Triple Divide History Lesson While driving through eastern Ohio yesterday, I stopped for a stroll along the Cayuhoga. In the language of the First Americans, the name meant “crooked river.” For other Americans born centuries later, the name would come to mean “the river that caught on fire from pollution.” The famous Cayuhoga fire of 1969 was blamed on heavy oil slicks, and was one of several that afflicted the river during more than a century of unregulated industrial waste dumping. The image of the river burning has been credited with a surge in the environmental movement and the political support needed to pass the Clean Water Act. Fast-forward to September 2013, as Ohioans turn out in the hundreds to watch different images of rivers threatened and rivers defended—this time in the form of Triple Divide, a documentary about the damage caused by shale gas development.
In this special report, energyNOW! Chief Correspondent Tyler Suiters interviews residents of Bradford County in northern Pennsylvania, the heart of the Marcellus Shale. The residents blame nearby gas drilling for methane contamination in their water wells, while the energy companies say they aren't responsible. One family tells Suiters they are ready to leave Pennsylvania for good because of their water problems. Suiters also meets a doctor from the University of Pennsylvania who is searching for potential links between gas drilling and health complaints.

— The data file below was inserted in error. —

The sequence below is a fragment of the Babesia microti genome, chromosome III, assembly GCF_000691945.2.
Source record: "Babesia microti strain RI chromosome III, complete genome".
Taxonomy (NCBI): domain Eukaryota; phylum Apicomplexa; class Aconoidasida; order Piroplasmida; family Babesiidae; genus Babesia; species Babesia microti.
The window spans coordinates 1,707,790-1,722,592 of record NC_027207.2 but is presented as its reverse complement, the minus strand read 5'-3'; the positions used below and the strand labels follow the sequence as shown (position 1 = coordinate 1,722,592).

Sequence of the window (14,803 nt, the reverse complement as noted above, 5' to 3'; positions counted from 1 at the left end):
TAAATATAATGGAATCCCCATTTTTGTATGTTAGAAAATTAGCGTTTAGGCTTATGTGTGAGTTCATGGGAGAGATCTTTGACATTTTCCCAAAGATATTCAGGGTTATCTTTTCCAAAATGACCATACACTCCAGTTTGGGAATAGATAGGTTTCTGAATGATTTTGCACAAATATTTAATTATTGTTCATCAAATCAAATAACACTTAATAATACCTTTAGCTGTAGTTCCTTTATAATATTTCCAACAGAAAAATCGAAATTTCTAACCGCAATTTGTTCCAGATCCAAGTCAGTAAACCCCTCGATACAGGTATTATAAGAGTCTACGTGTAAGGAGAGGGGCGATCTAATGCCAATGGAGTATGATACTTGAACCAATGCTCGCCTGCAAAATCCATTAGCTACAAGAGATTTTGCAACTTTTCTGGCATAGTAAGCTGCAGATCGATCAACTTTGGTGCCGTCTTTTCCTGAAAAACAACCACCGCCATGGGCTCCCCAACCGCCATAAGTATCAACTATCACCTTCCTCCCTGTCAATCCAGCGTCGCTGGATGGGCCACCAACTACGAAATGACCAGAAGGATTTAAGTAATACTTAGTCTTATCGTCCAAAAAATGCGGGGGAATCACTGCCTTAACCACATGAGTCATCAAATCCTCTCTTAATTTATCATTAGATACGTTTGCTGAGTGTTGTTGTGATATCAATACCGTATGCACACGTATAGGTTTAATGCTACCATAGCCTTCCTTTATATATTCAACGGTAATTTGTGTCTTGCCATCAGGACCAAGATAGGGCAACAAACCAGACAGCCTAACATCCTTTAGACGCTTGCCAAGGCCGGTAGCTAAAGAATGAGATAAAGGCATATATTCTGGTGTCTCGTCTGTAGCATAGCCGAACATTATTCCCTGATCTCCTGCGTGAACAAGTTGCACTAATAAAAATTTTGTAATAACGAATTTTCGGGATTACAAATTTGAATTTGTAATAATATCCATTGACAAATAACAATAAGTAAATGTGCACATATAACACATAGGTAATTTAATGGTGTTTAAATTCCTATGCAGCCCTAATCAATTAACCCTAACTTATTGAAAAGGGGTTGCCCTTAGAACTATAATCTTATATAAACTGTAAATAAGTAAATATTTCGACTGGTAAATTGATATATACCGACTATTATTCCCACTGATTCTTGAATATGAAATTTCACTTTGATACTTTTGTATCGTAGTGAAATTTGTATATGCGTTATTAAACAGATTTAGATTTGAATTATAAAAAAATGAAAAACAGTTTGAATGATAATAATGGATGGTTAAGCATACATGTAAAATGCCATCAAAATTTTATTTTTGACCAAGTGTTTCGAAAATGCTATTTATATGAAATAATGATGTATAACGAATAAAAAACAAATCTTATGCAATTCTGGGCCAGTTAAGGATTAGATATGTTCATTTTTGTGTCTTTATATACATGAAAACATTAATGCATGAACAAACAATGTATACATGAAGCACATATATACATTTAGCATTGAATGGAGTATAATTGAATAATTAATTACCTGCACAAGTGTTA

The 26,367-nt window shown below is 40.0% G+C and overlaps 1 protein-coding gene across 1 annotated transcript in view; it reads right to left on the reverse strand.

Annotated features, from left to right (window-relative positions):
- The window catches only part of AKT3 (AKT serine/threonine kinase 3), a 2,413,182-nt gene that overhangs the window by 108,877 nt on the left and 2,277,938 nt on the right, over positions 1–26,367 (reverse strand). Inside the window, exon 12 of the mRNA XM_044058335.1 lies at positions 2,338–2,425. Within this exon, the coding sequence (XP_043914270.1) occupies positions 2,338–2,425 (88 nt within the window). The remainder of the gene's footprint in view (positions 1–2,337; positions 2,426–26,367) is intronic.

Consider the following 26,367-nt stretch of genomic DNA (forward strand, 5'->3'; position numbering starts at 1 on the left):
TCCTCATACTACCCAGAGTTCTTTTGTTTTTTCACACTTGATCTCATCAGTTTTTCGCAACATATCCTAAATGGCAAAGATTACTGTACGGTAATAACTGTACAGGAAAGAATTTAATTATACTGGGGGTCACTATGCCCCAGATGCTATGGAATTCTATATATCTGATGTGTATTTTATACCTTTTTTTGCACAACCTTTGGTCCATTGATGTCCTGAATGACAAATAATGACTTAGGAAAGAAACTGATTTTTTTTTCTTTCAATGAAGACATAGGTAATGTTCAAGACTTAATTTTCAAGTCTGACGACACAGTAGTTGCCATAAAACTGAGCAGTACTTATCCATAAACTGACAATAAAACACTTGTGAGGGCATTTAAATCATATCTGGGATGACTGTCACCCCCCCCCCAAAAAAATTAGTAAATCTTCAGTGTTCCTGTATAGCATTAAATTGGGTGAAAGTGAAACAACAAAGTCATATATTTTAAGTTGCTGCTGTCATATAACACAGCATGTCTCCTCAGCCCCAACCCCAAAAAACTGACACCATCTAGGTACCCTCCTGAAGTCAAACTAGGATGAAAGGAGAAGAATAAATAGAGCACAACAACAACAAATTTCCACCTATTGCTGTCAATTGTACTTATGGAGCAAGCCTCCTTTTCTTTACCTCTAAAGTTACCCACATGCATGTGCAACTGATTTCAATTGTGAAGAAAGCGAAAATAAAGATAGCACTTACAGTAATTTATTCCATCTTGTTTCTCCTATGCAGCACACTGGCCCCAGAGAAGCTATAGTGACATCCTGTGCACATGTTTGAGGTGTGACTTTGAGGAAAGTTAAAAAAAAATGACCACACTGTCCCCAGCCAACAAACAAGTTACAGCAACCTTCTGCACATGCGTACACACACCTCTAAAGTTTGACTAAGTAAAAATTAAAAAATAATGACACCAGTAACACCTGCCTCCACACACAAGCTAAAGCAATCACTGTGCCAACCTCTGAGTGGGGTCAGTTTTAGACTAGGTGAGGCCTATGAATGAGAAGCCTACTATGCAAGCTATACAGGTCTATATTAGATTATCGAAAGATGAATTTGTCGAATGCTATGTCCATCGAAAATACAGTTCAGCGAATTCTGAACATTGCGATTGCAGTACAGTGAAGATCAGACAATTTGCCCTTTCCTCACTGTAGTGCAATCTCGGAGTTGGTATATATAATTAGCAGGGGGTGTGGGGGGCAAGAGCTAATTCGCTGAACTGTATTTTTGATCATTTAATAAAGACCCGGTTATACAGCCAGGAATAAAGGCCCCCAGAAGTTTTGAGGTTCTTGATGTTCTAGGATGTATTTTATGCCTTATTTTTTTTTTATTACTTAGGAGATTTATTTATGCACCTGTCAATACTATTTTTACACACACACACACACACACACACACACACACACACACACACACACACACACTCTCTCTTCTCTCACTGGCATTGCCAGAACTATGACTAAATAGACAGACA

Ever since high-profile water contamination cases were linked to drilling in Dimock, Pa., in late 2008, drilling companies themselves have been diligently collecting water samples from private wells before they drill, according to several industry consultants who have been working with the data. While Pennsylvania regulations now suggest pre-testing water wells within 1,000 feet of a planned gas well, companies including Chesapeake Energy, Shell and Atlas have been compiling samples from a much larger radius—up to 4,000 feet from every well.